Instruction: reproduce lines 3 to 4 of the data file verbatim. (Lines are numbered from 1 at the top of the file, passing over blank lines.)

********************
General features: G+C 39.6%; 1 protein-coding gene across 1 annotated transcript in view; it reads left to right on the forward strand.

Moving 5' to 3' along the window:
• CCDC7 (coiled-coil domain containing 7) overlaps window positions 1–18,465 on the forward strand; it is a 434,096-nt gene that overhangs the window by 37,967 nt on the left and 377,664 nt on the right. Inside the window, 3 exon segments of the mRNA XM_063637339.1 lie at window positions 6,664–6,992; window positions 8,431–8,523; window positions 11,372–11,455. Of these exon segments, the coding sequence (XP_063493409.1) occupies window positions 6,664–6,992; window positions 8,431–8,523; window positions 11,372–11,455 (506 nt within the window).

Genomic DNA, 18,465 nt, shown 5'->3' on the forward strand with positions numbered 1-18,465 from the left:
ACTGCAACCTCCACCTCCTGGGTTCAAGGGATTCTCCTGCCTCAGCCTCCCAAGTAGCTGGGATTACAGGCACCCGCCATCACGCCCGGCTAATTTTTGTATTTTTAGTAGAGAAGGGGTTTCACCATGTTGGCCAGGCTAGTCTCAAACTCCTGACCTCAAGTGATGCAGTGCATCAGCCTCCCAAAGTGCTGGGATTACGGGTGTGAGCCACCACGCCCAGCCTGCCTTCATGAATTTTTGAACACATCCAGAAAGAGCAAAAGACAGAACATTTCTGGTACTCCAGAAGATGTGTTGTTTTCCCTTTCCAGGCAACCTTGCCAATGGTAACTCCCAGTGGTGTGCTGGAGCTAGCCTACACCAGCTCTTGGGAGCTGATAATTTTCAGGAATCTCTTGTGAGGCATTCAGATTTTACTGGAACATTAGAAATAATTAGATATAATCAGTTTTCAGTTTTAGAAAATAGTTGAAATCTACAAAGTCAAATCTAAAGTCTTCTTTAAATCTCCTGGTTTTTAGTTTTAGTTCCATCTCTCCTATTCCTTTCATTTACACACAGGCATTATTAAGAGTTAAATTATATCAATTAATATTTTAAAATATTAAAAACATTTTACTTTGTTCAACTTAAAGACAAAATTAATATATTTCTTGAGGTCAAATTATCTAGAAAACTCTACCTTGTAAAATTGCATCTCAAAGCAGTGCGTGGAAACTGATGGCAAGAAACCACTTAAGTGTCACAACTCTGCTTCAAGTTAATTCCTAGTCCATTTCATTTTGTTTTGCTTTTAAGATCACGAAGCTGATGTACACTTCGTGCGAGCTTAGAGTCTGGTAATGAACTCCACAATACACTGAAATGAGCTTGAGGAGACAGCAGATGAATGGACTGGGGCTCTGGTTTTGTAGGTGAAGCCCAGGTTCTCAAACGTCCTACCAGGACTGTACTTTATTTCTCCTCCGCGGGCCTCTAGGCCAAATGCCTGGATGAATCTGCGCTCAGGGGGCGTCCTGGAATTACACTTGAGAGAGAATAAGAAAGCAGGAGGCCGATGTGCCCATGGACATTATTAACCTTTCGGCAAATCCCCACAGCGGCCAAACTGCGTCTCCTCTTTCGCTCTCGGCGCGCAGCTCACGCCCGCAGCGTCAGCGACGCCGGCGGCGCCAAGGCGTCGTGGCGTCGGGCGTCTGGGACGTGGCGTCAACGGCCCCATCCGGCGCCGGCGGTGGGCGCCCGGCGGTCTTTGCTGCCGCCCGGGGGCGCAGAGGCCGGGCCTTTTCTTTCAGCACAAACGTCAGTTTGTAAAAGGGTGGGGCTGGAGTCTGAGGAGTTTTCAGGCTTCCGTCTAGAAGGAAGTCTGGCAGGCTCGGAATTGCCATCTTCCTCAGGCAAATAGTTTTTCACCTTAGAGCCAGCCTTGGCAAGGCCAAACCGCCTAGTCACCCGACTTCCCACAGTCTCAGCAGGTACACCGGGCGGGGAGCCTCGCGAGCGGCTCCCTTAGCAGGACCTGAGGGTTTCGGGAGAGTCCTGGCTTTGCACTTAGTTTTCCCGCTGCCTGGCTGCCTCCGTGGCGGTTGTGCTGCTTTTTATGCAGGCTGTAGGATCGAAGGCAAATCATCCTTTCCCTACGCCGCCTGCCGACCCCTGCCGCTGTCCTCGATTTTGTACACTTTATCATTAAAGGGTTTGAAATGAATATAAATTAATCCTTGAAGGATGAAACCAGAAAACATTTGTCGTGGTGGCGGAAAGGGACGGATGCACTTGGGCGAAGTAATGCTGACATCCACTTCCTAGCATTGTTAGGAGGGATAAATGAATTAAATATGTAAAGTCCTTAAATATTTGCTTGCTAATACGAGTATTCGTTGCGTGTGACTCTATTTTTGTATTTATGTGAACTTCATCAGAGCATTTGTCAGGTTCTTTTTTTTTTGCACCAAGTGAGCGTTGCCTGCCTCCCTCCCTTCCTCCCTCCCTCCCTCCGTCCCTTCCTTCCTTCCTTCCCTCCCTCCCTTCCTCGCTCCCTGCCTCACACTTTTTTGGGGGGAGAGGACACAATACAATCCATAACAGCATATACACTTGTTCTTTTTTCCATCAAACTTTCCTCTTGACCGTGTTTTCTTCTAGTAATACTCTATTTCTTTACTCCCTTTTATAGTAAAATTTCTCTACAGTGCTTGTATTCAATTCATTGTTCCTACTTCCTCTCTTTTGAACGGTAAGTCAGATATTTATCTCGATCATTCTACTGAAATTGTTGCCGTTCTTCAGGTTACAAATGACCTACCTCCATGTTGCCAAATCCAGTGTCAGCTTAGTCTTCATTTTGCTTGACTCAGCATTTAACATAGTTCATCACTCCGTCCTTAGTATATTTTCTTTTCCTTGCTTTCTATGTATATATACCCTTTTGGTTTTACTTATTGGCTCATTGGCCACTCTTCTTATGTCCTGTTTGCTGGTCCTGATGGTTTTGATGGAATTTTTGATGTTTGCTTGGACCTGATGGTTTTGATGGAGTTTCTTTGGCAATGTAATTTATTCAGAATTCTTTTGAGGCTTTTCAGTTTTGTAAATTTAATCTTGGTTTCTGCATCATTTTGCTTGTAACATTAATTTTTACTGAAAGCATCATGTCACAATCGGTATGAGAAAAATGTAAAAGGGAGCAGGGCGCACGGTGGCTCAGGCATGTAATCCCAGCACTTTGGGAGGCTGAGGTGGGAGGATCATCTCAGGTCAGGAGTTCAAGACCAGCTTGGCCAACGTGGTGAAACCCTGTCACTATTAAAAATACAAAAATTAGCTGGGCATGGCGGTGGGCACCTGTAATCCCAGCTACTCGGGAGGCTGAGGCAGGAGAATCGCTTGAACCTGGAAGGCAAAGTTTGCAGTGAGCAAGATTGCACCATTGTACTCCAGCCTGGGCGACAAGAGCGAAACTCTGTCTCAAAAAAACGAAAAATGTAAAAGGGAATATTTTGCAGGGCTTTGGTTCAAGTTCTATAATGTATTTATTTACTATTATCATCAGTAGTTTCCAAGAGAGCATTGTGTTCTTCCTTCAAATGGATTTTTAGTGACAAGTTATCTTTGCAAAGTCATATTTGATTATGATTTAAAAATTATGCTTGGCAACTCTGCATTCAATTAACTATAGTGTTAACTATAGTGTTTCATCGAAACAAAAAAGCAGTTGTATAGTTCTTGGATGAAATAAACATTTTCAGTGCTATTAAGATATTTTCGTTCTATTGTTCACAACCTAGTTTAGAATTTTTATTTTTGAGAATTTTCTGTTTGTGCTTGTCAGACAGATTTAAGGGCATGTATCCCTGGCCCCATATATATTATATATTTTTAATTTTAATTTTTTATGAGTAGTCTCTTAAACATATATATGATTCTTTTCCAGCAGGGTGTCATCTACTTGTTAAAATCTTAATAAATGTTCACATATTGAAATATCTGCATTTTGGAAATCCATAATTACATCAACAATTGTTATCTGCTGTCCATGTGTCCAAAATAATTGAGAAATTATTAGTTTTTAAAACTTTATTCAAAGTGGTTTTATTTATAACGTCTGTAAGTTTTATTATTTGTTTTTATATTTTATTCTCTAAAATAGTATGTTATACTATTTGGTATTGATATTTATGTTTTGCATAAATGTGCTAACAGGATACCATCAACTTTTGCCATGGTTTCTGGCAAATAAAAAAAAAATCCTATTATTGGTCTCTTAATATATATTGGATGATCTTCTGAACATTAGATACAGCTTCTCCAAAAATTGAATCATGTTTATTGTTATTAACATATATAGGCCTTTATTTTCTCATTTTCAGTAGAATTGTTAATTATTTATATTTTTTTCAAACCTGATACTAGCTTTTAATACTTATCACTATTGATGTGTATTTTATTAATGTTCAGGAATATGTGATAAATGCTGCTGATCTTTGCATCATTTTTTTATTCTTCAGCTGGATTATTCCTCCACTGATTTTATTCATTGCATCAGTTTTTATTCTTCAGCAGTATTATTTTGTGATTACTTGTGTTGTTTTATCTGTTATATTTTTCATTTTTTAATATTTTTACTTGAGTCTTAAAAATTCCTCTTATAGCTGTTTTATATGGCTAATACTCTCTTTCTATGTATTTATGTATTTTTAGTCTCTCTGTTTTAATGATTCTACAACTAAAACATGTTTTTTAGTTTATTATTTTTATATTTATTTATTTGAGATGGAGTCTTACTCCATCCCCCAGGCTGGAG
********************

• CCDC7 (coiled-coil domain containing 7) overlaps window positions 1–18,465 on the forward strand; it is a 434,096-nt gene that overhangs the window by 37,967 nt on the left and 377,664 nt on the right. Inside the window, 3 exon segments of the mRNA XM_063637339.1 lie at window positions 6,664–6,992; window positions 8,431–8,523; window positions 11,372–11,455. Of these exon segments, the coding sequence (XP_063493409.1) occupies window positions 6,664–6,992; window positions 8,431–8,523; window positions 11,372–11,455 (506 nt within the window).

Genomic DNA, 18,465 nt, shown 5'->3' on the forward strand with positions numbered 1-18,465 from the left: